At the time of the first ICN, the fruit fly, Drosophila melanogaster, and the nematode, Caenorhabditis elegans, were primarily genetic model organisms; there was little hope in 1986 of recording and stimulating neurons to study the neural basis of behavior in these tiny creatures. However, that has clearly changed with modern optogenetic and recording techniques. At this meeting, there were over 40 presentations on the neuroethology of Drosophila and C. elegans, including a plenary lecture on the Drosophila feeding circuitry by Motojiro Yoshihara from the National Institute of Information and Communications Technology, Kobe. There were also talks and posters on Drosophila decision-making, vision, sleep, learning, and courtship.
The point of this zoological diversity is not to collect interesting tidbits from around the animal kingdom, but to elucidate general principles. Neuroethology is now making good on that promise. Studying a single species can lead sometimes to false conclusions about general principles. For example, zebra finches have been the species of choice in studying the details of songbird circuitry. Many labs around the world use the zebra finch as a ‘model' organism. However, if you look at the songs of closely related Australian finches, as Sarah M. Woolley of Columbia University explained in a plenary talk, the zebra finch is the outlier; its song is much more atonal than those of its sister species. So, when testing whether there is an auditory filter for song, you would not be able to see the full picture unless you understood the diversity of the sound signatures.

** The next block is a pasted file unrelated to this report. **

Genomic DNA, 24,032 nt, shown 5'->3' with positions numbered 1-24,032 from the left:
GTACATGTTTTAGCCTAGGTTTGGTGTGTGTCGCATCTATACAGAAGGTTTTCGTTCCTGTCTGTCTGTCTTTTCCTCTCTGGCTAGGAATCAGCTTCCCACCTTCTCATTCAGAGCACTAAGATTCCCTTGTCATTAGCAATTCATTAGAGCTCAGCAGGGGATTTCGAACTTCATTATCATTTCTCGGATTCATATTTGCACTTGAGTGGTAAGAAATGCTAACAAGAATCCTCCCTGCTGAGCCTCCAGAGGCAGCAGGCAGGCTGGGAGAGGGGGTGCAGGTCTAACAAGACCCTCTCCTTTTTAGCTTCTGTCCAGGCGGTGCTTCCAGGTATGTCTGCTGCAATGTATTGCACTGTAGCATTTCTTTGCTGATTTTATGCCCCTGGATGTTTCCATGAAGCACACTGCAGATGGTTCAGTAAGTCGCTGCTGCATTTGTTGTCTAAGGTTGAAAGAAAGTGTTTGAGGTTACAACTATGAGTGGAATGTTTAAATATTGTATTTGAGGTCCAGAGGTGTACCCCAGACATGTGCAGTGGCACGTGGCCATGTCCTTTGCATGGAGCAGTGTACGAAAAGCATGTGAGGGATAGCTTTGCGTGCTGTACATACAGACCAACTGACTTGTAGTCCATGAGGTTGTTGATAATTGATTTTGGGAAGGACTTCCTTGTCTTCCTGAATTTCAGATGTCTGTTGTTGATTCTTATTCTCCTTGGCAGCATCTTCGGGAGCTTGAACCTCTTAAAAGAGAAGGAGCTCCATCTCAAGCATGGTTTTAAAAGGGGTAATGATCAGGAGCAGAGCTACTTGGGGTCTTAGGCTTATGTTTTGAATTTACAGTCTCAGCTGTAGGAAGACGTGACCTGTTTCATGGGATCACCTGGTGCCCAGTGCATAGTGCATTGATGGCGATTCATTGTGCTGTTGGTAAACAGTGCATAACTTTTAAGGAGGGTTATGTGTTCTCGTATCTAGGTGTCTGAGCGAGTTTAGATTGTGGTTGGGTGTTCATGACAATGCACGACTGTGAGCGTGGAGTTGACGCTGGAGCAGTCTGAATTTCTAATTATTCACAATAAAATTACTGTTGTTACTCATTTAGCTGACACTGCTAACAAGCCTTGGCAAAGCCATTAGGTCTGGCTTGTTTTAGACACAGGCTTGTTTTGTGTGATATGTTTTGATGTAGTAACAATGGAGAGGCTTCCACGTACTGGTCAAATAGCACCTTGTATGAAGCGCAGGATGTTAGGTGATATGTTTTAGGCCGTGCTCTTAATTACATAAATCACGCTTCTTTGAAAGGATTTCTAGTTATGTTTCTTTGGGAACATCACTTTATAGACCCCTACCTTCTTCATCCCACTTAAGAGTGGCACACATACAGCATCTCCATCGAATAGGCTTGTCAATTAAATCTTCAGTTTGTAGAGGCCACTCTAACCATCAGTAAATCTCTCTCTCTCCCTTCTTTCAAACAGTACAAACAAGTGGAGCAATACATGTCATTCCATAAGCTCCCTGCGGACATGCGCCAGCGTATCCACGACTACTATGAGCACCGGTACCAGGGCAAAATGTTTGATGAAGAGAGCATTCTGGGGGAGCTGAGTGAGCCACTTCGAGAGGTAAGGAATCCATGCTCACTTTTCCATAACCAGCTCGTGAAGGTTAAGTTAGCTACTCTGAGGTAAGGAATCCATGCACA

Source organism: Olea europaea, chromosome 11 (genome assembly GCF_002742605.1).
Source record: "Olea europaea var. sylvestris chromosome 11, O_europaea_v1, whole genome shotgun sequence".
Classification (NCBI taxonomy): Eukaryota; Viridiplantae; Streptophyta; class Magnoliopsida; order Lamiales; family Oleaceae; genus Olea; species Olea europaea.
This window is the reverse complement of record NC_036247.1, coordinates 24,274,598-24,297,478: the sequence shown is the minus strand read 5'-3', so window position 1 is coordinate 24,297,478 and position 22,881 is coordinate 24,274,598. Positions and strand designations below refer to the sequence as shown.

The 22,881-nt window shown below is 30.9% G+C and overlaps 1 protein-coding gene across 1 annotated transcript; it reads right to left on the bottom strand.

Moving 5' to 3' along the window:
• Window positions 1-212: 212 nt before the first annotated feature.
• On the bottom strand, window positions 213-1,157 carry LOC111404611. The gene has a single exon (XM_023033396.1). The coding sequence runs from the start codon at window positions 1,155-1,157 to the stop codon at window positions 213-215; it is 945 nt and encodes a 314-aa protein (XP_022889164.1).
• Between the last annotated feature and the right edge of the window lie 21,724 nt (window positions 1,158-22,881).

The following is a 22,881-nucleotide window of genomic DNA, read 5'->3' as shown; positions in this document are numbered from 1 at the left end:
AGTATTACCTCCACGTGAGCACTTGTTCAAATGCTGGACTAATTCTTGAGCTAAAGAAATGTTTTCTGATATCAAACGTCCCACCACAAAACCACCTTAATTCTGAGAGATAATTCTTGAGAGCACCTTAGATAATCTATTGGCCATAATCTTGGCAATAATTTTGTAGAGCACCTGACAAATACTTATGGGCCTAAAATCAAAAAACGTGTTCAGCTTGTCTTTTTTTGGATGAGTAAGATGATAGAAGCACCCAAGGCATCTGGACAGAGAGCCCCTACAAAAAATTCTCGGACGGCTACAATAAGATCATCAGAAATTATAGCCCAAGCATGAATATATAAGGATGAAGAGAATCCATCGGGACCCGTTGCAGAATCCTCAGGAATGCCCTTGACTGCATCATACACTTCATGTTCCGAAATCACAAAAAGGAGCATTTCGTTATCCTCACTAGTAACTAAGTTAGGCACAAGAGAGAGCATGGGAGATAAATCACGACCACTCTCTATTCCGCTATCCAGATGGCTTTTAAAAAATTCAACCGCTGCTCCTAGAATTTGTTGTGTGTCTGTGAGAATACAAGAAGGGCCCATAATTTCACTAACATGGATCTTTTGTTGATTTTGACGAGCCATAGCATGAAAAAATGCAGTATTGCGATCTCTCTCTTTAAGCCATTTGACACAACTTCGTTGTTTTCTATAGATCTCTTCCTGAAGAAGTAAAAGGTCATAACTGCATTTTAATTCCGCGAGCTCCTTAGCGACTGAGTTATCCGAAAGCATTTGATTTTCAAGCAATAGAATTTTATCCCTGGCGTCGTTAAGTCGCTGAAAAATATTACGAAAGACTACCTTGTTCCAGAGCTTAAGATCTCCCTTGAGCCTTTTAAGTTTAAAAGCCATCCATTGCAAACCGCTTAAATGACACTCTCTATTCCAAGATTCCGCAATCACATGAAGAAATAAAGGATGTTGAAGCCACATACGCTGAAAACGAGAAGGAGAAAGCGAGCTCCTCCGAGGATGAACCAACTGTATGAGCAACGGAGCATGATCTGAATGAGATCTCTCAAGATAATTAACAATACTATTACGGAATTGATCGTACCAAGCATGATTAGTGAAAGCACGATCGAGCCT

In a very challenging plenary lecture, Barbara Finlay of Cornell University drew together data from many developmental stories to create an integrated view of how the mammalian brain develops using conserved mechanisms. She has developed an evo-devo approach that precisely explains species differences in the cerebral cortex based on a common set of rules for generating neurons.
Malcolm MacIver from Northwestern University pointed out the importance of looking at evolutionary convergence for determining optimal biophysical solutions. In his plenary talk, he noted that a mechanically optimized solution for swimming with elongated fins has evolved independently eight times in both fish and invertebrates. After discussing the mathematics of this solution, he demonstrated it with a robot that was able to manage an underwater maze using an elongated ventral fin with counterpropagating waves. This design results, counterintuitively, in both increased stability and maneuverability.
Robots featured prominently in several other presentations, including a plenary talk by Ryohei Kanzaki of the University of Tokyo, who built an insect-robot hybrid mobile system that was able to navigate and find odor sources. There were even robotic flowers, built by Young Investigator Awardee Simon Sponberg of the Georgia Institute of Technology, which challenged the hovering ability of hawkmoths.